Record industry body the International Federation of the Phonographic Industry (IFPI) has developed a logo system to identify copy-protected CDs.
The IFPI said an optional logo would be made available, either in the form of artwork on the CD or sleeve or as a sticker on the case, to inform consumers that a CD incorporates technology to control copying.
The organisation said the introduction of copy control discs was necessary as a response to the sharp increase in piracy, multiple copying and illegal internet distribution of recorded music.
Jay Berman, IFPI chairman and chief executive, said: "Copy-protection is a logical response by the music industry to protect its product from mass copying and digital piracy. The new, optional logo will be of practical help to record companies and retailers in informing consumers that a CD carries some form of copy control."
The record industry has come under fire a number of times in recent months after a variety of artists - including Ozzy Osbourne, Celine Dion, Michael Jackson and Natalie Imbruglia - released CDs that used copy-protection technology.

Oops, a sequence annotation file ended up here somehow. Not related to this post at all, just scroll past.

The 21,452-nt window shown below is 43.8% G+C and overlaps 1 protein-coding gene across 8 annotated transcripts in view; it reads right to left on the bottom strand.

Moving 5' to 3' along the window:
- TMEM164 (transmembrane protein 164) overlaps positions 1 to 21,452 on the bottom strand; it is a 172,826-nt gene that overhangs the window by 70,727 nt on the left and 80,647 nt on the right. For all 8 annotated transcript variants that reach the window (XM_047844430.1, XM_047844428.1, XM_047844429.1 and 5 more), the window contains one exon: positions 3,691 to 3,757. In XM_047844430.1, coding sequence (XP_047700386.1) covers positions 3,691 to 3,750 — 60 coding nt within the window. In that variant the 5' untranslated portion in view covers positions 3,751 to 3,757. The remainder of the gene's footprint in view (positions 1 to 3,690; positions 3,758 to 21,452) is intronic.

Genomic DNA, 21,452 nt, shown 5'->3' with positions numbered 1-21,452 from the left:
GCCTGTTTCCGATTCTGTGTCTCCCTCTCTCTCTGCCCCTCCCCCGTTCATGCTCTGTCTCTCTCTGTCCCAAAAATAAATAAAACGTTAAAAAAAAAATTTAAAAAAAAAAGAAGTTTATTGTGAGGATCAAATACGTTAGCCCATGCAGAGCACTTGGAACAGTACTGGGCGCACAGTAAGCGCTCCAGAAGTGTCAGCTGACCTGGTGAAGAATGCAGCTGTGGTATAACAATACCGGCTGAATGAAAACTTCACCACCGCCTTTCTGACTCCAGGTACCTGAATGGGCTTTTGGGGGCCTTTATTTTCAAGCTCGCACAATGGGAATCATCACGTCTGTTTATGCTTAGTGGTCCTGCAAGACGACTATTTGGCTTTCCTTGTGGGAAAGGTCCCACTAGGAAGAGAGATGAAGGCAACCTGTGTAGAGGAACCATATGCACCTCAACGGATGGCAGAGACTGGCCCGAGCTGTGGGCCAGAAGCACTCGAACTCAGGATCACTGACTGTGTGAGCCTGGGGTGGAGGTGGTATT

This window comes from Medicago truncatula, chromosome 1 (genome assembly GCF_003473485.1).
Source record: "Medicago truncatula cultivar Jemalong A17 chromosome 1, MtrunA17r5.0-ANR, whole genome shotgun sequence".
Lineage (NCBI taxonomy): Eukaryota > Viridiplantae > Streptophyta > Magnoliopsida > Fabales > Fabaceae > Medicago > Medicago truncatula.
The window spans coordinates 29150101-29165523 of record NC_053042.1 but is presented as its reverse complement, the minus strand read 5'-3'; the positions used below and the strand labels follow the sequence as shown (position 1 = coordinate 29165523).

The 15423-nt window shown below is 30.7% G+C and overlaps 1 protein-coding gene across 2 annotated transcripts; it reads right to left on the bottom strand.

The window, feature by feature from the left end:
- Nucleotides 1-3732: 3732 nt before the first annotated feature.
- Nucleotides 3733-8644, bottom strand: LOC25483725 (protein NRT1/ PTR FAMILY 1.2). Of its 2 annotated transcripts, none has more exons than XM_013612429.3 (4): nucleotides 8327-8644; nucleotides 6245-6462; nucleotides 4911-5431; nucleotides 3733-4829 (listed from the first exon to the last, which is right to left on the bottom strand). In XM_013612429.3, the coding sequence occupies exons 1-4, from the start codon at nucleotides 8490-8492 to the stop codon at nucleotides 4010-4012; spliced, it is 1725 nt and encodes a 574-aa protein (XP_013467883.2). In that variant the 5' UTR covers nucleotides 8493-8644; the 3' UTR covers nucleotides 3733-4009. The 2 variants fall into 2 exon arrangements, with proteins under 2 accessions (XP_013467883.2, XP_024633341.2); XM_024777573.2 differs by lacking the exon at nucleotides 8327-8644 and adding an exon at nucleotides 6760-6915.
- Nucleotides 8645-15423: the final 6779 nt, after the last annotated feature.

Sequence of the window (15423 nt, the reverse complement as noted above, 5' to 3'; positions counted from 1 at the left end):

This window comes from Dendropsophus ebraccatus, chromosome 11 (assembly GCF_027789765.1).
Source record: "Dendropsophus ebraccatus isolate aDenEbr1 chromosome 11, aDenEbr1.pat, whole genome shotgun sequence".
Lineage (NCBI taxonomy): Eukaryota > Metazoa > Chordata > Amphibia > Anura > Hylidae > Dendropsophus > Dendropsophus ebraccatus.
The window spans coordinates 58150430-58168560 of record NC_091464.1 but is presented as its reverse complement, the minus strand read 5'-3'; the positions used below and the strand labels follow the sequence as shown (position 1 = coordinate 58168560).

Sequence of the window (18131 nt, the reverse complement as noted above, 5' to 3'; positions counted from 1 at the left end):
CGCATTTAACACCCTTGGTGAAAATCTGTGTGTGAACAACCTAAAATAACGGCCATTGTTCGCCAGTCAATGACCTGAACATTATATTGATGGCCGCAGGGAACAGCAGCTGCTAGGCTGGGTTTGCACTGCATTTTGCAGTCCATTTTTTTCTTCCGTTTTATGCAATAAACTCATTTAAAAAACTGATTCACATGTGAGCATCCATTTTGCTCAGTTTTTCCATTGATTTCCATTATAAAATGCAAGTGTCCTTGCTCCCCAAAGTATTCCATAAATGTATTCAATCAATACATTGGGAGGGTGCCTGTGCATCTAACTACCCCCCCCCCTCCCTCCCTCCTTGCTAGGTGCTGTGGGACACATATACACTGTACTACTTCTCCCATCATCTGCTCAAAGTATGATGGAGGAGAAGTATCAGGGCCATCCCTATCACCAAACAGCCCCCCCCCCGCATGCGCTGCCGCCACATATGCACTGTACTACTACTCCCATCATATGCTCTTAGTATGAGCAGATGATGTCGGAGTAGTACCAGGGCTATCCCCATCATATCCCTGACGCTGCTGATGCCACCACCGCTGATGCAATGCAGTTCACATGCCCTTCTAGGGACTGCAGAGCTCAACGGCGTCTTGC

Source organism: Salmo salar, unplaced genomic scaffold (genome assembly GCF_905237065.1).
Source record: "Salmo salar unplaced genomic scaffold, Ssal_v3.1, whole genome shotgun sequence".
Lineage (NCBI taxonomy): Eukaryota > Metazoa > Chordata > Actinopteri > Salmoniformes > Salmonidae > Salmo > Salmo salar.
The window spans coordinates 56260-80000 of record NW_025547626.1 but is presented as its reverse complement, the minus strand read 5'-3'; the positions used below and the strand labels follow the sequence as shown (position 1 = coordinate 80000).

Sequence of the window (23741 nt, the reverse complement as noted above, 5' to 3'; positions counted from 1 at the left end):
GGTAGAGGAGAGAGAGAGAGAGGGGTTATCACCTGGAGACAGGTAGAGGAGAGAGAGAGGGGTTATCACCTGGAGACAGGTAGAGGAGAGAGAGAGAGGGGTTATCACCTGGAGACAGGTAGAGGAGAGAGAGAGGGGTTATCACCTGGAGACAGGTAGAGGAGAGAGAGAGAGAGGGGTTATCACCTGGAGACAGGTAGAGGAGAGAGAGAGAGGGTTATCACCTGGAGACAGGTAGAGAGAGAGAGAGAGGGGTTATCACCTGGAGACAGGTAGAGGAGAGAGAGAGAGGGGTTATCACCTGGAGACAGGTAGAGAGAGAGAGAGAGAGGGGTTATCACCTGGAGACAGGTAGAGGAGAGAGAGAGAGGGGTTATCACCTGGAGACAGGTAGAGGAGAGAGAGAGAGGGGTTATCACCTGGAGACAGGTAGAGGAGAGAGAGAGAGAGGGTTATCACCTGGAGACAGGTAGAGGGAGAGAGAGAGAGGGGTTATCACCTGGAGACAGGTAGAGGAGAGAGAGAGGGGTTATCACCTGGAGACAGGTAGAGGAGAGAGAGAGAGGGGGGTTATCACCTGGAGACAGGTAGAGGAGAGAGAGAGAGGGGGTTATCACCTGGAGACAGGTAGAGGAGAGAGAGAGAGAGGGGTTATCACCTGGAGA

In many cases the CDs refused to play in PC CD-Rom drives and in some makes of CD player, and in some cases the CDs even damaged computers to the extent that they needed professional repair.
Lucy Cronin, director of the Global Entertainment Retail Association, welcomed the announcement as a "tool to reduce both retailer and consumer confusion with respect to copy-protected CDs".
But she noted that because use of the logo is voluntary, its success will be reliant on content owners providing customers with enough information to know what they can and cannot do with the music they are purchasing.
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